Veronica Dubois is developing CAR-T cell therapies to target breast cancer tumours

Veronica Dubois is developing CAR-T cell therapies to target breast cancer tumours

1. Welcome back to the TBCRU. Can you remind our readers who you are and tell us a little bit about yourself?

My name is Veronica Dubois. I am a third-year Ph.D. graduate student working under the supervision of Dr. John Ronald and Dr. Paula Foster at the Robarts Research Institute and Western University.

2. As a senior researcher, why is the TBCRU Studentship Award important to you? How does it allow you to advance your research?

This award is so important to me because it supports my research and my goal to improve treatments for breast cancer. It also allows me to meet and collaborate with other students who are working on breast cancer research. The events organized by TBCRU provide us with opportunities to learn more about how our research can help breast cancer patients, which is extremely valuable. 

3. In a few lines, can you remind us what you are doing and what problems you hope to solve with your research?

My project focuses on imaging cancer treatments called chimeric antigen receptor (CAR) T cell therapies using magnetic resonance imaging (MRI). CAR-T cell therapies consist of immune cells that have been modified, which allows them to recognize cancer cells in the body and kill them. CAR-T cells are very effective for patients with blood cancers. However, they are still not working very well against solid tumours like breast cancer. The goal of my project is to track where and how many CAR-T cells are in the body using non-invasive imaging. We hope that discovering more about the behaviour of CAR-T cells during treatment will help researchers develop more effective CAR-T cell therapies to treat breast cancer.

4. Since we last spoke, have there been any changes to or any advancements in your research?

Since our last update, our lab has successfully made HER2-targeting CAR-T cells and tested their effectiveness against a breast cancer cell line in a culture dish. We have also developed protocols for labelling CAR-T cells with two different imaging reporters. The reporters have allowed us to successfully detect the CAR-T cells with MRI while they fight cancer cells. We are excited to publish our work soon so that we can share the results with others.

5. Have you had an opportunity to present your research to your peer researchers? Was it at a national or international meeting or in some other way?

Although the pandemic has changed how we can present our research this year, there have still been many successful virtual conferences. I had the opportunity to present my research to my peers at our medical biophysics’ seminars and the Robarts Research Retreat scientific community. I look forward to presenting my work in person again soon, but I’m thankful for the opportunities I had to share my work with others this year. 

6. Did that presentation setting help you share your breast cancer research with the broader scientific community?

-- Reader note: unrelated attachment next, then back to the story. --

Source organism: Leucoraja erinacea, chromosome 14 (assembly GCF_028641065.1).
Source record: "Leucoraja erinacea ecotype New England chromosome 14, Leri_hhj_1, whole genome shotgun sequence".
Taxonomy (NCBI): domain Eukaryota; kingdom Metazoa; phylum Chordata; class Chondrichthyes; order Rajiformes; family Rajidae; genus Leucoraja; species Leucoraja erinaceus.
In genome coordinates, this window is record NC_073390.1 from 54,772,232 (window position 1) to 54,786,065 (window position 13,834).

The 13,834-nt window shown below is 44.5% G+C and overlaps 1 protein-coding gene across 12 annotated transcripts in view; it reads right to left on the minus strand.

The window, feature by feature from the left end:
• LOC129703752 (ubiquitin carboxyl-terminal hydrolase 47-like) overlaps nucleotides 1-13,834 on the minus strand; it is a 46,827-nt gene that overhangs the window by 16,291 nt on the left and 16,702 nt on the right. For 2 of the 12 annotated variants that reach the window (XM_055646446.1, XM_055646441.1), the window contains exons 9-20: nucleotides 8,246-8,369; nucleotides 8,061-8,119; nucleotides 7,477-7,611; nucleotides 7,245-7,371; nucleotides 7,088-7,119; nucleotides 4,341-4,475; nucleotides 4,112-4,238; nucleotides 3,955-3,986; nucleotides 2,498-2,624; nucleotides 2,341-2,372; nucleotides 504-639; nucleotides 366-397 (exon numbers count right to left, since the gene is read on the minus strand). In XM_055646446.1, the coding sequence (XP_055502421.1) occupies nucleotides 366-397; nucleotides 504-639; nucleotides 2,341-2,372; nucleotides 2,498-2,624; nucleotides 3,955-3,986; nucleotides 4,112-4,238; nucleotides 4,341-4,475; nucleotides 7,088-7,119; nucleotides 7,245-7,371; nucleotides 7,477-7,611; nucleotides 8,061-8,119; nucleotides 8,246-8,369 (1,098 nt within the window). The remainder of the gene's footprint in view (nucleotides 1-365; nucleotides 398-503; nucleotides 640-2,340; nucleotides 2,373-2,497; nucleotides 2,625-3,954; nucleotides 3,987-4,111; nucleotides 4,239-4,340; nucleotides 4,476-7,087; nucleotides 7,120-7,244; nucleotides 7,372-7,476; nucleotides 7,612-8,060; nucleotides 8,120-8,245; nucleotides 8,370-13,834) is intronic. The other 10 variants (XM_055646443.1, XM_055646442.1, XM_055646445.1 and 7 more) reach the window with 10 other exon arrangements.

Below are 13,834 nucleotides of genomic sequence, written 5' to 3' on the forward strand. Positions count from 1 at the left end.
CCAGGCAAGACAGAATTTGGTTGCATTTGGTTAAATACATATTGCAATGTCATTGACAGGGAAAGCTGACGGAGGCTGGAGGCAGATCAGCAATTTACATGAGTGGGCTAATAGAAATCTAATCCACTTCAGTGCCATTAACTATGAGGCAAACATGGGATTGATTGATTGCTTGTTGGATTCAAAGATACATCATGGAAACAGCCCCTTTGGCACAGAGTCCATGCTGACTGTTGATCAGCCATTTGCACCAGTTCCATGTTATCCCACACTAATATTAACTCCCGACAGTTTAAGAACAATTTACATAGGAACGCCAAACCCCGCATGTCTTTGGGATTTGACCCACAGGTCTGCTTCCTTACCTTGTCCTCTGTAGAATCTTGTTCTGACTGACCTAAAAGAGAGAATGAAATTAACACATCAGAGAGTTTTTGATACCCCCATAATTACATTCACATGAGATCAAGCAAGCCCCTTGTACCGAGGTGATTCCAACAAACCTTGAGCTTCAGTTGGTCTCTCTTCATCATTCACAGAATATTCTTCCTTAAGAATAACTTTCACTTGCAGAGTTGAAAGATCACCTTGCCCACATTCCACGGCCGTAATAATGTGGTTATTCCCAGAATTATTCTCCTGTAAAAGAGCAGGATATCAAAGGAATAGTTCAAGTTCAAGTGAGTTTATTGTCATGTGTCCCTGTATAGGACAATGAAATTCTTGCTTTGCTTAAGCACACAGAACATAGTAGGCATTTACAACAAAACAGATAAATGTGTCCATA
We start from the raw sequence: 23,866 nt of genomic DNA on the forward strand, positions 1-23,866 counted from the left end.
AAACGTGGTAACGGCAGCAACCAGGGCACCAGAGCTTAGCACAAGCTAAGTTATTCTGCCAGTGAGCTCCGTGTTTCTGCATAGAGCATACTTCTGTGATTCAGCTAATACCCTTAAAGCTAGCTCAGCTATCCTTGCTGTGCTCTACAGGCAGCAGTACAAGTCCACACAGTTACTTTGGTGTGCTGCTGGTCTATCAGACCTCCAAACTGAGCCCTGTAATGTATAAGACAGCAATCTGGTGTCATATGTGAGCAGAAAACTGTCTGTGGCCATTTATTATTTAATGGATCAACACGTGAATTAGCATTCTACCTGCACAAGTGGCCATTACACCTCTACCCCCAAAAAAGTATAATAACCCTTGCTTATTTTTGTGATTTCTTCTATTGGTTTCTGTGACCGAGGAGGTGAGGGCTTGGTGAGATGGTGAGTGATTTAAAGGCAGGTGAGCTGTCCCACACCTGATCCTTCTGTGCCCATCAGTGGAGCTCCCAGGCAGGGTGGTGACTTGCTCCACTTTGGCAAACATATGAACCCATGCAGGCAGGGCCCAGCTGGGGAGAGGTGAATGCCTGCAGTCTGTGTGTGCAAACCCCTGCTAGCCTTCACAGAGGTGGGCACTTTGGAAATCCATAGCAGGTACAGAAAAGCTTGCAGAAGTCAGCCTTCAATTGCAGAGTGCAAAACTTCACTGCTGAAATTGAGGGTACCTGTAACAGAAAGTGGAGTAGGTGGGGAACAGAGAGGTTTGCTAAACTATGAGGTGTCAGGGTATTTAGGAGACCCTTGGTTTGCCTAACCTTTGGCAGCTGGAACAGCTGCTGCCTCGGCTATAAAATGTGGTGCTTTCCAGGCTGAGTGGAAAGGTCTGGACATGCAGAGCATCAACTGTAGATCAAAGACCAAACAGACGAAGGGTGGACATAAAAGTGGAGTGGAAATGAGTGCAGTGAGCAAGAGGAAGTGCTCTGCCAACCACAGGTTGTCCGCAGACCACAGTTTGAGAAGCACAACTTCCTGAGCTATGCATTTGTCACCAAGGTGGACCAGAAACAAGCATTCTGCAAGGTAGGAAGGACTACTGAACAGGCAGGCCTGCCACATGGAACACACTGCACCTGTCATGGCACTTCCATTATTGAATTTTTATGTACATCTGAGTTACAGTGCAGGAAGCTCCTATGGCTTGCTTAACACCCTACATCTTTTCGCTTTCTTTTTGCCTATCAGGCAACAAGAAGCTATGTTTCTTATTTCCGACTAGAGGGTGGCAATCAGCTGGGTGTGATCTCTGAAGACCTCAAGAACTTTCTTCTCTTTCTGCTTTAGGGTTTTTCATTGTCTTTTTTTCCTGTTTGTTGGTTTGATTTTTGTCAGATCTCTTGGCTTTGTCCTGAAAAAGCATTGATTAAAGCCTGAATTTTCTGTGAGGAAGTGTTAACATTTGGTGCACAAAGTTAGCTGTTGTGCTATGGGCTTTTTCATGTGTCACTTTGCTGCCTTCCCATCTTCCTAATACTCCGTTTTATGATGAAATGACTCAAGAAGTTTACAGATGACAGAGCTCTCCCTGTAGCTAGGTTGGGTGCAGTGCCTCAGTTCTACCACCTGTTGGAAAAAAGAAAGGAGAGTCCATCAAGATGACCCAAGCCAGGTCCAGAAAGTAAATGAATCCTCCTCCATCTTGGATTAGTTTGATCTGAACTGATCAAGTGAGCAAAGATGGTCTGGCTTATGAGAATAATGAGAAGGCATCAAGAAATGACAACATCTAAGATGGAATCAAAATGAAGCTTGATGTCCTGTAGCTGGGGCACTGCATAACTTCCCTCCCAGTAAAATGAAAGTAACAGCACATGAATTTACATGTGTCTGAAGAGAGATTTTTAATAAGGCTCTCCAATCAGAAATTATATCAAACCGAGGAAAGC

The presentation setting allowed me to share my work with scientists from many different disciplines. These opportunities are so valuable – they let us spread the word about breast cancer research and get feedback on our methods. 

7. Did any of the feedback or conversations that came about from presenting your research help you and your research in any way?

My research was only made possible because of the collaborations that we’ve formed with other research groups. Conferences are crucial for fostering relationships between researchers with different expertise – the feedback I’ve received from scientists at conferences has helped me improve my project. 

8. Now that you had more time with your research, how do you think it will be applied in a real-world situation?

There are a lot of ongoing clinical trials testing CAR-T cell therapies against solid tumours. We hope that our research will help scientists and doctors learn more about the behaviour of CAR-T cells during breast cancer treatment and help researchers optimize CAR-T cell therapies for patients with solid tumours such as breast cancer. 

8. Tell us about your involvement in the Breast Cancer Society of Canada fundraising events (Dress for the Cause, Mother’s Day Walk)?

This year we had to get creative for this great cause because of the pandemic. So we hosted a virtual auction and sold scrunchies during Breast Cancer Awareness month in October. I also dressed my door, my desk, my dog, and myself in pink during Dress for the Cause!

9. What about your participation in other Breast Cancer Society of Canada donor events or tours? How has that impacted your perspective on breast cancer research?

Opportunities to meet BCSC donors are so important – they remind us that our research wouldn’t be possible without their generosity. These events also motivate us to continue working hard because we could one day change patients’ lives with breast cancer. 

10. What are you currently reading, watching or listening to outside of the lab?

I recently finished reading a book called Chasing My Cure by David Fajgenbaum – I would recommend it to anyone! I’ve also been watching New Amsterdam and listening to country music in my spare time. 

Support researchers like Veronica Dubois by donating to the Breast Cancer Society of Canada. Visit bcsc.ca/donate today.

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